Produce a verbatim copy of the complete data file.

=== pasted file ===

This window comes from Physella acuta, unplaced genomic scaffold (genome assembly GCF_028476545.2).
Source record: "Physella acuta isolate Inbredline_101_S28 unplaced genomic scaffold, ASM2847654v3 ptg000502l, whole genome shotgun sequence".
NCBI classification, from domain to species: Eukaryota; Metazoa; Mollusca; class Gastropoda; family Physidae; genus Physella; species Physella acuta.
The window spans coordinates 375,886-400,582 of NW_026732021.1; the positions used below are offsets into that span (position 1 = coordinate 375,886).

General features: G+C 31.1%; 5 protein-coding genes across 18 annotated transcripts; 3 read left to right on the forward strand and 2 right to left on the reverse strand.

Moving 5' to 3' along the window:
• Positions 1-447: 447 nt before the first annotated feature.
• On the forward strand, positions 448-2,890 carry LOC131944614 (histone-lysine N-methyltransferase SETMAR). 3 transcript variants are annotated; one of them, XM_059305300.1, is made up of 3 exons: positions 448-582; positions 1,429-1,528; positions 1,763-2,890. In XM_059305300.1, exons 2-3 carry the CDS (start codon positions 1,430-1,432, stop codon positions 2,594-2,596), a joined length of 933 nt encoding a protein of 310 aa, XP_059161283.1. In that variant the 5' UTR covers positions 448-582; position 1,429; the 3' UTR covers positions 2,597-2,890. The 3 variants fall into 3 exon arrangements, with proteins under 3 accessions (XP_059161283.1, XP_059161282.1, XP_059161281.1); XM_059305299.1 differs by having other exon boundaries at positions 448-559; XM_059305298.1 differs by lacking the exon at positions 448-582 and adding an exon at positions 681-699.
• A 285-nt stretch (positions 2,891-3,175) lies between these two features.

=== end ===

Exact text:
This window comes from Physella acuta, unplaced genomic scaffold (genome assembly GCF_028476545.2).
Source record: "Physella acuta isolate Inbredline_101_S28 unplaced genomic scaffold, ASM2847654v3 ptg000502l, whole genome shotgun sequence".
NCBI classification, from domain to species: Eukaryota; Metazoa; Mollusca; class Gastropoda; family Physidae; genus Physella; species Physella acuta.
The window spans coordinates 375,886-400,582 of NW_026732021.1; the positions used below are offsets into that span (position 1 = coordinate 375,886).

General features: G+C 31.1%; 5 protein-coding genes across 18 annotated transcripts; 3 read left to right on the forward strand and 2 right to left on the reverse strand.

Moving 5' to 3' along the window:
• Positions 1-447: 447 nt before the first annotated feature.
• On the forward strand, positions 448-2,890 carry LOC131944614 (histone-lysine N-methyltransferase SETMAR). 3 transcript variants are annotated; one of them, XM_059305300.1, is made up of 3 exons: positions 448-582; positions 1,429-1,528; positions 1,763-2,890. In XM_059305300.1, exons 2-3 carry the CDS (start codon positions 1,430-1,432, stop codon positions 2,594-2,596), a joined length of 933 nt encoding a protein of 310 aa, XP_059161283.1. In that variant the 5' UTR covers positions 448-582; position 1,429; the 3' UTR covers positions 2,597-2,890. The 3 variants fall into 3 exon arrangements, with proteins under 3 accessions (XP_059161283.1, XP_059161282.1, XP_059161281.1); XM_059305299.1 differs by having other exon boundaries at positions 448-559; XM_059305298.1 differs by lacking the exon at positions 448-582 and adding an exon at positions 681-699.
• A 285-nt stretch (positions 2,891-3,175) lies between these two features.